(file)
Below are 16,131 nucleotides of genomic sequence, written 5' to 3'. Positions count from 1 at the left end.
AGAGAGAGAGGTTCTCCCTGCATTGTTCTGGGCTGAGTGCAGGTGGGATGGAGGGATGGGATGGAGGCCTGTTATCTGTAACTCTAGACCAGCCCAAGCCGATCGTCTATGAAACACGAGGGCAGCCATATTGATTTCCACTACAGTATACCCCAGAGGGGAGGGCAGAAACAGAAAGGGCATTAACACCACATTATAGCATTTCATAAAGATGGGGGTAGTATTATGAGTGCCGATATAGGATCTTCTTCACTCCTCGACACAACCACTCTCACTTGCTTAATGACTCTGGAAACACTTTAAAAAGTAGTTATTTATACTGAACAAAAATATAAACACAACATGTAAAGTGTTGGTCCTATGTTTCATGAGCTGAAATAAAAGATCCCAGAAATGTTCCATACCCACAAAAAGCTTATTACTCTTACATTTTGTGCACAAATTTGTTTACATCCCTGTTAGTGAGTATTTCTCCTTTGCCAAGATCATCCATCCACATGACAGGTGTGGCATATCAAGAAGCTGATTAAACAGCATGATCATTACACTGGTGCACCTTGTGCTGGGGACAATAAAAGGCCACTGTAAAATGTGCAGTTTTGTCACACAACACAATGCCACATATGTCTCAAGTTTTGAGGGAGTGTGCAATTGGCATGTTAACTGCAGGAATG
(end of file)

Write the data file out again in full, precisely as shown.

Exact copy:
Below are 16,131 nucleotides of genomic sequence, written 5' to 3'. Positions count from 1 at the left end.
AGAGAGAGAGGTTCTCCCTGCATTGTTCTGGGCTGAGTGCAGGTGGGATGGAGGGATGGGATGGAGGCCTGTTATCTGTAACTCTAGACCAGCCCAAGCCGATCGTCTATGAAACACGAGGGCAGCCATATTGATTTCCACTACAGTATACCCCAGAGGGGAGGGCAGAAACAGAAAGGGCATTAACACCACATTATAGCATTTCATAAAGATGGGGGTAGTATTATGAGTGCCGATATAGGATCTTCTTCACTCCTCGACACAACCACTCTCACTTGCTTAATGACTCTGGAAACACTTTAAAAAGTAGTTATTTATACTGAACAAAAATATAAACACAACATGTAAAGTGTTGGTCCTATGTTTCATGAGCTGAAATAAAAGATCCCAGAAATGTTCCATACCCACAAAAAGCTTATTACTCTTACATTTTGTGCACAAATTTGTTTACATCCCTGTTAGTGAGTATTTCTCCTTTGCCAAGATCATCCATCCACATGACAGGTGTGGCATATCAAGAAGCTGATTAAACAGCATGATCATTACACTGGTGCACCTTGTGCTGGGGACAATAAAAGGCCACTGTAAAATGTGCAGTTTTGTCACACAACACAATGCCACATATGTCTCAAGTTTTGAGGGAGTGTGCAATTGGCATGTTAACTGCAGGAATG